What’s his end game? Our interviews with senior figures within Sadr’s group suggest he may now focus on leading protests against political opponents. The protest space is where Sadr has been uniquely powerful as the leader of one of the largest Islamist movements in the region, organized around his personal authority as a charismatic, religious figurehead.

For Iraq, the result now may be further political instability — and potentially another early election. But more critically, the approaching summer will put added pressures on Iraq’s government amid scorching heat and growing public anger over the lack of jobs and basic services. This summer may see a repeat of last year’s blackouts, for instance — and protests. And supply disruptions could exacerbate ongoing protests over unemployment, wages and working conditions in the public sector.

A replay of the delicate balancing act that served Sadr well in the past seems likely. He reportedly will now try to retain his influence across the government’s most powerful institutions while rallying anti-establishment protests in the streets. But will it work this time?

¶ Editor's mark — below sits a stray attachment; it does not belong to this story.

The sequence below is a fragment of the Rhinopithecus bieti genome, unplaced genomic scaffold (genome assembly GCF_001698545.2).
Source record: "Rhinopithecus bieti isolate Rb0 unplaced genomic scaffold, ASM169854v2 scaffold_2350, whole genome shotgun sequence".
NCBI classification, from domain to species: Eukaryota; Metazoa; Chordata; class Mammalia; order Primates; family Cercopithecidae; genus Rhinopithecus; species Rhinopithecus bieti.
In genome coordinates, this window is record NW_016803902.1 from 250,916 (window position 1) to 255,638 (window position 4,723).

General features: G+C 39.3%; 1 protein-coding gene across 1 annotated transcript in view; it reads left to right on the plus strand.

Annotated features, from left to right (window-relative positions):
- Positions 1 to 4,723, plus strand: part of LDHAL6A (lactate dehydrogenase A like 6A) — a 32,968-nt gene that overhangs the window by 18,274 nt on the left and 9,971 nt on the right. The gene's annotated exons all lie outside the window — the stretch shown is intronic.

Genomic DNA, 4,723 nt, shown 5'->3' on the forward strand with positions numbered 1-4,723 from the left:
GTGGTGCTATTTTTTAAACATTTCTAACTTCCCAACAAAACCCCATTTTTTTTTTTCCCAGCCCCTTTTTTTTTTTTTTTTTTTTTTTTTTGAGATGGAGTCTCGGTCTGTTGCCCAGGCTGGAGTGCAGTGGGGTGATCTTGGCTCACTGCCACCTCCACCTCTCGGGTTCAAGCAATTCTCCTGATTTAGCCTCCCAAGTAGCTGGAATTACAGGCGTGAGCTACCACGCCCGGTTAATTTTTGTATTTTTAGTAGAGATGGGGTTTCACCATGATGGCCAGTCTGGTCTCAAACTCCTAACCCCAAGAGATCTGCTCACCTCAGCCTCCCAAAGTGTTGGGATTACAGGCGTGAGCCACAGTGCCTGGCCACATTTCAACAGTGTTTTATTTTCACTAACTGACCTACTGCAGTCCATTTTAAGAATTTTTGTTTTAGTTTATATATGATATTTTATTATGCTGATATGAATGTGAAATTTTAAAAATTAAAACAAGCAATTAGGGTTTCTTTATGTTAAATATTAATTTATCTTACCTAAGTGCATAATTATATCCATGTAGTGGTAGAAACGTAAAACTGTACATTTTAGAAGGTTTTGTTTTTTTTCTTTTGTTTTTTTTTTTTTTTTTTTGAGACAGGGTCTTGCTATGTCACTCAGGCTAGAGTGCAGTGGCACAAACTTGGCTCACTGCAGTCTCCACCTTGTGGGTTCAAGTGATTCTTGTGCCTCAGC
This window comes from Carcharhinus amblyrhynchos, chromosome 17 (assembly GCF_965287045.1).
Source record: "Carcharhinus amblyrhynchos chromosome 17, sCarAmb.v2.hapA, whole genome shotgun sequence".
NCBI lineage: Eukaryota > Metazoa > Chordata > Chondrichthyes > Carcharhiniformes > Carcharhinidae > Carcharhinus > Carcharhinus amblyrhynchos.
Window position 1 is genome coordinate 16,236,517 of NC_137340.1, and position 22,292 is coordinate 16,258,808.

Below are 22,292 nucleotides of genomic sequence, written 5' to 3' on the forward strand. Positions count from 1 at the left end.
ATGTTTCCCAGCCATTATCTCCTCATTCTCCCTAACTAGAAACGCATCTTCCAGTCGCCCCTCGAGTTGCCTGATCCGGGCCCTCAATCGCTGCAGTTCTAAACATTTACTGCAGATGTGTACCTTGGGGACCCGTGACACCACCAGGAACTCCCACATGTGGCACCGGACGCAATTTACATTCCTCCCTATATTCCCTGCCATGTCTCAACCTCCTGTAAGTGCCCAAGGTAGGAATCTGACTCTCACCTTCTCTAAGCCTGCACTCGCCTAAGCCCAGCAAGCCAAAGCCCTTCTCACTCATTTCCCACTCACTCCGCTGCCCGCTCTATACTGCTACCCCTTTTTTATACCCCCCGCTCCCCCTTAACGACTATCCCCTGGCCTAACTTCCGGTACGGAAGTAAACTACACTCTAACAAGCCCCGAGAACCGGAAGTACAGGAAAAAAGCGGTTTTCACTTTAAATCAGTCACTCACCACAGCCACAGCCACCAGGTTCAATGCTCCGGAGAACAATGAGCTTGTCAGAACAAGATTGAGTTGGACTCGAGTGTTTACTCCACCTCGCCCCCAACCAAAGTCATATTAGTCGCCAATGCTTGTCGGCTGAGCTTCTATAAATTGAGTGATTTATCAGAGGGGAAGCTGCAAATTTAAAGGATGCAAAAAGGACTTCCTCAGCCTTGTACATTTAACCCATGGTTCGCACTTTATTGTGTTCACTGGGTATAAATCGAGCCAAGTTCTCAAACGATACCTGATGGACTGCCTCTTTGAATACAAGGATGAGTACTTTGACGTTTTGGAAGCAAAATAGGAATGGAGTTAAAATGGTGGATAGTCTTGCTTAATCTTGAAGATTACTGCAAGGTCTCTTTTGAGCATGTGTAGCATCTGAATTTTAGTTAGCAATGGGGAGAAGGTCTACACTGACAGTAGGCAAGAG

It's a strong piece.  At last, a report at THE POST treats Nouri al-Maliki as the instrument of power he remains.  I think he's a thug.  My thoughts don't do a damn thing to alter the power he does and the power that he's used in 2021 and still today.  It was a huge mistake for the US media to impose a blackout on Nouri in order to sell Moqtada as some form of leader.  They also note -- as we've for years now -- Moqtada is not the protest leader.  He controls his cult, yes.  The October Revolution that emerged in 2019 was not led by him.  He attempted to co-opt it and, when he failed, he began attacking them.  These were young Shi'ites.  Too many e-mails come into the public account that still don't grasp that point.  Sunnis were not part of The October Revolution.  Moqtada's hold on the average Shiite was never that strong to begin with.  It's grown weaker.  (As has his hold on his cult which is why he got so many fewer votes this go round. Despite ordering his cult to vote in these elections.) 

So let's add to the analysis with some other basics.

Nearly 20 years after he emerged as the angry young man opposed to US forces, he's no longer young.  He does not speak for the youth.  Nor do they want him to.  He wants to be the face of protests.  He wanted that in 2019 so he tried to co-opt the movement.  He realized in early 2020 that he couldn't, so he attacked the movement.  By the time he was ordering them, April 2020, to not allow males and females to protest together, they were openly laughing at him and carrying protest signs that ridiculed him.